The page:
Maid arrested for murder of elderly employer at Choa Chu Kang
There are so many factors that contribute to the mental health of a domestic worker, and in this case, we don't know what the maid's mental status was like when she committed the murder.
With the recent case of the maid charged with murder, we can't help but question the mental health of foreign domestic workers coming into Singapore.
According to The Straits Times, the 23-year-old maid charged with murder hails from Myanmar. Authorities arrested Zin Mar Nwe after they discovered Ms Mehrotra lying motionless in her 12th-storey unit in Block 791, Choa Chu Kang North 6. Paramedics pronounced her dead at around 3.30pm. She was believed to be Zin Mar Nwe's employer.
Zin Mar Nwe has been remanded for psychiatric evaluation for a week. If found guilty of committing murder, she may face the death penalty.
While we await results of the official hearing, we can only wonder what made the maid do what she did.
According to research done in 2017, there are over 230,000 migrant domestic workers in Singapore. Some of the increasing maid problems in the country could be due to high levels of stress and social isolation. This, in turn, can negatively impact the health and quality of life of these domestic workers.
In 2014, the Indonesian Embassy called for psychological testing of maids before they arrive in Singapore. This call to action was due to many high-profile cases of maid charged with murder involving Indonesian maids in Singapore and in other countries.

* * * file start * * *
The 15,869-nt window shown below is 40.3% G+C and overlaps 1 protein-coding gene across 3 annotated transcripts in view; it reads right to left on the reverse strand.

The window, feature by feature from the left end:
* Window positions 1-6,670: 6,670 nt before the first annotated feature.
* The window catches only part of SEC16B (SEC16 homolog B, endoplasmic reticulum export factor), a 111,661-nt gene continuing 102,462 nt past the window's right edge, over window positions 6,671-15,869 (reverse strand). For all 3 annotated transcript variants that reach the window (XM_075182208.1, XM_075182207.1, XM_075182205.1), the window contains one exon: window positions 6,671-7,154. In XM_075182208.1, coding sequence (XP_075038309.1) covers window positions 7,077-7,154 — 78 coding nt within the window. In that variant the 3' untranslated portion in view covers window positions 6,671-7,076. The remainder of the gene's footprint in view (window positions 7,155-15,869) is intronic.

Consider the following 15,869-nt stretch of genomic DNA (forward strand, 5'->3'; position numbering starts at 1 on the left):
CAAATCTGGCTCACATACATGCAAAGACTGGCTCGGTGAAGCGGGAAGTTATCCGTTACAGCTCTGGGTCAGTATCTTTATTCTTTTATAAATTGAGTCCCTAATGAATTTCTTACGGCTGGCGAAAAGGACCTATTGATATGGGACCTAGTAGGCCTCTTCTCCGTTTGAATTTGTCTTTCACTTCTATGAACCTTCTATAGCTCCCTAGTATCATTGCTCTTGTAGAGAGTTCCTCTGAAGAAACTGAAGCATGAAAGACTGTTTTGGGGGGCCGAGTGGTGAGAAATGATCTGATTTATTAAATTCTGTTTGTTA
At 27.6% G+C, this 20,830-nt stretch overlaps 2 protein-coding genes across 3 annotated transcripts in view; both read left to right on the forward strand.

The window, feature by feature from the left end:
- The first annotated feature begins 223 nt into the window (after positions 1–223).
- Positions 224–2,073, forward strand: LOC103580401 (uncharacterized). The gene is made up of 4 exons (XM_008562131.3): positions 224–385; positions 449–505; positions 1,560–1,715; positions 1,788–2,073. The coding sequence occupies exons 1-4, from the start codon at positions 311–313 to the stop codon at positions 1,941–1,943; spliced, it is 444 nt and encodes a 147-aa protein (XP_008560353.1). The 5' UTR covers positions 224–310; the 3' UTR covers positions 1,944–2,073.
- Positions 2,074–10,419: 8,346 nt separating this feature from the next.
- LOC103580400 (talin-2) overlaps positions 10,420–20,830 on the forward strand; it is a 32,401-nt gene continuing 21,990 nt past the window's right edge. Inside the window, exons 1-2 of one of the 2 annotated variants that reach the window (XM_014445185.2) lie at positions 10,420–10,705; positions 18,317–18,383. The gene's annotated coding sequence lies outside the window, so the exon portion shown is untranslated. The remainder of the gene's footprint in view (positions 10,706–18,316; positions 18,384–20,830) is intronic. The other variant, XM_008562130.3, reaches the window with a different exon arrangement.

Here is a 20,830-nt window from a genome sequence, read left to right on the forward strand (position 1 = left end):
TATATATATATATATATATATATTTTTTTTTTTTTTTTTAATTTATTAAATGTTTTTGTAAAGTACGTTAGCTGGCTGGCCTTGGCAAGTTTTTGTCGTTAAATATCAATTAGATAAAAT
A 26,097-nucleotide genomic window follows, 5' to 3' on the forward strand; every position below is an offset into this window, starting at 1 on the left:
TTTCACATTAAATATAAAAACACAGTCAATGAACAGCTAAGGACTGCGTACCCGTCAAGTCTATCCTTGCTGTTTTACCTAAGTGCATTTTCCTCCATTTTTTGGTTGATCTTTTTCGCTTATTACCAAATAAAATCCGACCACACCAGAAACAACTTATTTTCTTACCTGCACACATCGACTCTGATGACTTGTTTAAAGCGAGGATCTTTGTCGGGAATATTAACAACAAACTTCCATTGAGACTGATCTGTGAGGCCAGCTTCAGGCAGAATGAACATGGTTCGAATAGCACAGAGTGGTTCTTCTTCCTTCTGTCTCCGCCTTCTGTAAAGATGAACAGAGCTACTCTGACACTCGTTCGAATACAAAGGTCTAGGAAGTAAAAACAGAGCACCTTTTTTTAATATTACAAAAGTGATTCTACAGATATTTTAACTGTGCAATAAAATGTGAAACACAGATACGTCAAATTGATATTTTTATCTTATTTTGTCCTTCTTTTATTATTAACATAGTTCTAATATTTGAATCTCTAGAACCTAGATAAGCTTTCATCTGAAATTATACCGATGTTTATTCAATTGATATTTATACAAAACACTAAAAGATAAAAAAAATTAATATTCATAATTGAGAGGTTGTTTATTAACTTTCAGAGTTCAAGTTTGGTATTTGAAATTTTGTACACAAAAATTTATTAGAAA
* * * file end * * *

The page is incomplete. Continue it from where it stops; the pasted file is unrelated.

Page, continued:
Still, it would be best if ALL foreign domestic workers are screened regarding their mental state before being allowed entry.
However, currently, only health screening for infectious diseases are required by the Ministry of Manpower (MOM) before work permits can be issued. All maids are required to undergo a basic physical health screening. This includes blood and urine tests, chest X-rays and medical examination by a general practitioner.
Psychological testing and mental health is not a priority.
GPs might find it very hard to examine a maid's mental health if there are no apparent symptoms. Mental health assessment may also reduce chances of employment for them due to social stigma associated with mental disorders
Psychologist Anja Wessels, lead researcher of the report titled Bonded To The System, the Humanitarian Organisation for Migration Economics (HOME) commented that even though testing is not foolproof, it is still "a step in the right direction".
According to her, there are just too many adverse factors contributing to the mental health of a domestic worker. It is not only genetics, poverty and low education levels. It is also homesickness, the existence of debt, illness, language-related communication barriers and sexually abusive behaviour by the employer or employer’s family.
At the end of the day, the responsibility still lies with us – the employers – to be alert to any changes in behaviour. Have we contributed to it? Even if we didn't and our maids are showing strange behavioural issues, it is our duty to have them examined by psychological counsellors or trained expert.
Do not shrug off the importance of maids' mental health because they actually represent a very large group of workers we depend a lot on. They are not only hired help to clean the house. We also hire them to care for our loved ones, like the elderly and our young ones.
Having a mental problem is like a ticking time bomb. Anything can happen at any time and I'm sure none of us wish it upon people that we love.
We do not know if the maid charged with murder was of sound mind when the incident happened. Was there a reason behind her actions or was it malicious?
One thing we DO know is that if found guilty, she may never see her family again.
Lead and feature credit: ST PHOTO SCREENGRAB: BENJAMIN SEETOR